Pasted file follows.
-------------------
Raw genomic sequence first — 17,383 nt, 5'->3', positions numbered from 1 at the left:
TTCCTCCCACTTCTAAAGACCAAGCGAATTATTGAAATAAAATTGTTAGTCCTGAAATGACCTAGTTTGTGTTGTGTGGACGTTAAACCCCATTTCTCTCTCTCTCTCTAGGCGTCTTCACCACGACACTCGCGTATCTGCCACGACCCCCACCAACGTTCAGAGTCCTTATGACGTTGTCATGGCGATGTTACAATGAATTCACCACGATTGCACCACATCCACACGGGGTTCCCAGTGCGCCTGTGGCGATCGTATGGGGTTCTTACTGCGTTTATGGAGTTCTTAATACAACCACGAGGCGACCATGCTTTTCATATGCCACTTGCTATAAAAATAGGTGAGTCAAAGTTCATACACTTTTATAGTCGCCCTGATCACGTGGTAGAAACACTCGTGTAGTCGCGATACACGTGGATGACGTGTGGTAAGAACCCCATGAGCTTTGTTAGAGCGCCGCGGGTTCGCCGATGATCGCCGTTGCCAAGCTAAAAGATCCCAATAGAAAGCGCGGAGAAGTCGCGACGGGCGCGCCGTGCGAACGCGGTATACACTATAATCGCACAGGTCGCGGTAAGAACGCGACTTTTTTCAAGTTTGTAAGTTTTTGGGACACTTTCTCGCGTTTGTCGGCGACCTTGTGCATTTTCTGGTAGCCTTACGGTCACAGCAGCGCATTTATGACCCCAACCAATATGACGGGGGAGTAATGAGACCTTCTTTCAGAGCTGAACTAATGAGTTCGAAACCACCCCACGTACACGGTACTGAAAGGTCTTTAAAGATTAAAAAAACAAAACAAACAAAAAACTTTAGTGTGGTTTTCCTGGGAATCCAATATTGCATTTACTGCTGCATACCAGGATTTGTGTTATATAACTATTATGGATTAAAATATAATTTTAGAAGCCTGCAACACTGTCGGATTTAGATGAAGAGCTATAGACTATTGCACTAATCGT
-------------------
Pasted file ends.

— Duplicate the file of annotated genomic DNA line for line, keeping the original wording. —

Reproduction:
Raw genomic sequence first — 17,383 nt, 5'->3', positions numbered from 1 at the left:
TTCCTCCCACTTCTAAAGACCAAGCGAATTATTGAAATAAAATTGTTAGTCCTGAAATGACCTAGTTTGTGTTGTGTGGACGTTAAACCCCATTTCTCTCTCTCTCTCTAGGCGTCTTCACCACGACACTCGCGTATCTGCCACGACCCCCACCAACGTTCAGAGTCCTTATGACGTTGTCATGGCGATGTTACAATGAATTCACCACGATTGCACCACATCCACACGGGGTTCCCAGTGCGCCTGTGGCGATCGTATGGGGTTCTTACTGCGTTTATGGAGTTCTTAATACAACCACGAGGCGACCATGCTTTTCATATGCCACTTGCTATAAAAATAGGTGAGTCAAAGTTCATACACTTTTATAGTCGCCCTGATCACGTGGTAGAAACACTCGTGTAGTCGCGATACACGTGGATGACGTGTGGTAAGAACCCCATGAGCTTTGTTAGAGCGCCGCGGGTTCGCCGATGATCGCCGTTGCCAAGCTAAAAGATCCCAATAGAAAGCGCGGAGAAGTCGCGACGGGCGCGCCGTGCGAACGCGGTATACACTATAATCGCACAGGTCGCGGTAAGAACGCGACTTTTTTCAAGTTTGTAAGTTTTTGGGACACTTTCTCGCGTTTGTCGGCGACCTTGTGCATTTTCTGGTAGCCTTACGGTCACAGCAGCGCATTTATGACCCCAACCAATATGACGGGGGAGTAATGAGACCTTCTTTCAGAGCTGAACTAATGAGTTCGAAACCACCCCACGTACACGGTACTGAAAGGTCTTTAAAGATTAAAAAAACAAAACAAACAAAAAACTTTAGTGTGGTTTTCCTGGGAATCCAATATTGCATTTACTGCTGCATACCAGGATTTGTGTTATATAACTATTATGGATTAAAATATAATTTTAGAAGCCTGCAACACTGTCGGATTTAGATGAAGAGCTATAGACTATTGCACTAATCGT